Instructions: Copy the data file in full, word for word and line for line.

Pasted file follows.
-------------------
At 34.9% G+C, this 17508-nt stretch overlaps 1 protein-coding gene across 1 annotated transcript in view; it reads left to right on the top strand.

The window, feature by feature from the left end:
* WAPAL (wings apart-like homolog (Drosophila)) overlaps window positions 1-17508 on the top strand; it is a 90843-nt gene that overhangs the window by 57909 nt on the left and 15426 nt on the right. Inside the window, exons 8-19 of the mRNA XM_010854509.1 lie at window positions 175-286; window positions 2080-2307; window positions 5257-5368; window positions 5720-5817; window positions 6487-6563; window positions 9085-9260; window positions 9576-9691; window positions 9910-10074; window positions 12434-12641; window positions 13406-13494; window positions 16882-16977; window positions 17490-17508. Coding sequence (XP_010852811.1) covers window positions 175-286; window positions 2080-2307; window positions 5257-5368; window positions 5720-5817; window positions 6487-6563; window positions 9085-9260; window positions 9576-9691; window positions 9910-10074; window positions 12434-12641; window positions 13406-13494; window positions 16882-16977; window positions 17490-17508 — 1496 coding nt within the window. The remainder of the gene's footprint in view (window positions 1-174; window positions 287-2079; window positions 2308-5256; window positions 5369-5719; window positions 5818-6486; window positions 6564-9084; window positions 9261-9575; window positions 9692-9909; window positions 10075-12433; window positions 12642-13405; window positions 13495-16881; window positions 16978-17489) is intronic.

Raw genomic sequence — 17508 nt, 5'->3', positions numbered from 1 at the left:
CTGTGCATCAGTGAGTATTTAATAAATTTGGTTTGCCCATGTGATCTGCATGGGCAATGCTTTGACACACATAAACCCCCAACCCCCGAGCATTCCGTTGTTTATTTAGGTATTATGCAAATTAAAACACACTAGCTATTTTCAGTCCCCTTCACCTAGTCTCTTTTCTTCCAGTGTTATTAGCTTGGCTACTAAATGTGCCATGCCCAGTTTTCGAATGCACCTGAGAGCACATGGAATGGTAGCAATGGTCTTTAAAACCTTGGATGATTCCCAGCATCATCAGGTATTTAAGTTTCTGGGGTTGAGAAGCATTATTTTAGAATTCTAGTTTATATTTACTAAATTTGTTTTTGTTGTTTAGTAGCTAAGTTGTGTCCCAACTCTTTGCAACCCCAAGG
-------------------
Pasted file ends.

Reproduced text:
At 34.9% G+C, this 17508-nt stretch overlaps 1 protein-coding gene across 1 annotated transcript in view; it reads left to right on the top strand.

The window, feature by feature from the left end:
* WAPAL (wings apart-like homolog (Drosophila)) overlaps window positions 1-17508 on the top strand; it is a 90843-nt gene that overhangs the window by 57909 nt on the left and 15426 nt on the right. Inside the window, exons 8-19 of the mRNA XM_010854509.1 lie at window positions 175-286; window positions 2080-2307; window positions 5257-5368; window positions 5720-5817; window positions 6487-6563; window positions 9085-9260; window positions 9576-9691; window positions 9910-10074; window positions 12434-12641; window positions 13406-13494; window positions 16882-16977; window positions 17490-17508. Coding sequence (XP_010852811.1) covers window positions 175-286; window positions 2080-2307; window positions 5257-5368; window positions 5720-5817; window positions 6487-6563; window positions 9085-9260; window positions 9576-9691; window positions 9910-10074; window positions 12434-12641; window positions 13406-13494; window positions 16882-16977; window positions 17490-17508 — 1496 coding nt within the window. The remainder of the gene's footprint in view (window positions 1-174; window positions 287-2079; window positions 2308-5256; window positions 5369-5719; window positions 5818-6486; window positions 6564-9084; window positions 9261-9575; window positions 9692-9909; window positions 10075-12433; window positions 12642-13405; window positions 13495-16881; window positions 16978-17489) is intronic.

Raw genomic sequence — 17508 nt, 5'->3', positions numbered from 1 at the left:
CTGTGCATCAGTGAGTATTTAATAAATTTGGTTTGCCCATGTGATCTGCATGGGCAATGCTTTGACACACATAAACCCCCAACCCCCGAGCATTCCGTTGTTTATTTAGGTATTATGCAAATTAAAACACACTAGCTATTTTCAGTCCCCTTCACCTAGTCTCTTTTCTTCCAGTGTTATTAGCTTGGCTACTAAATGTGCCATGCCCAGTTTTCGAATGCACCTGAGAGCACATGGAATGGTAGCAATGGTCTTTAAAACCTTGGATGATTCCCAGCATCATCAGGTATTTAAGTTTCTGGGGTTGAGAAGCATTATTTTAGAATTCTAGTTTATATTTACTAAATTTGTTTTTGTTGTTTAGTAGCTAAGTTGTGTCCCAACTCTTTGCAACCCCAAGG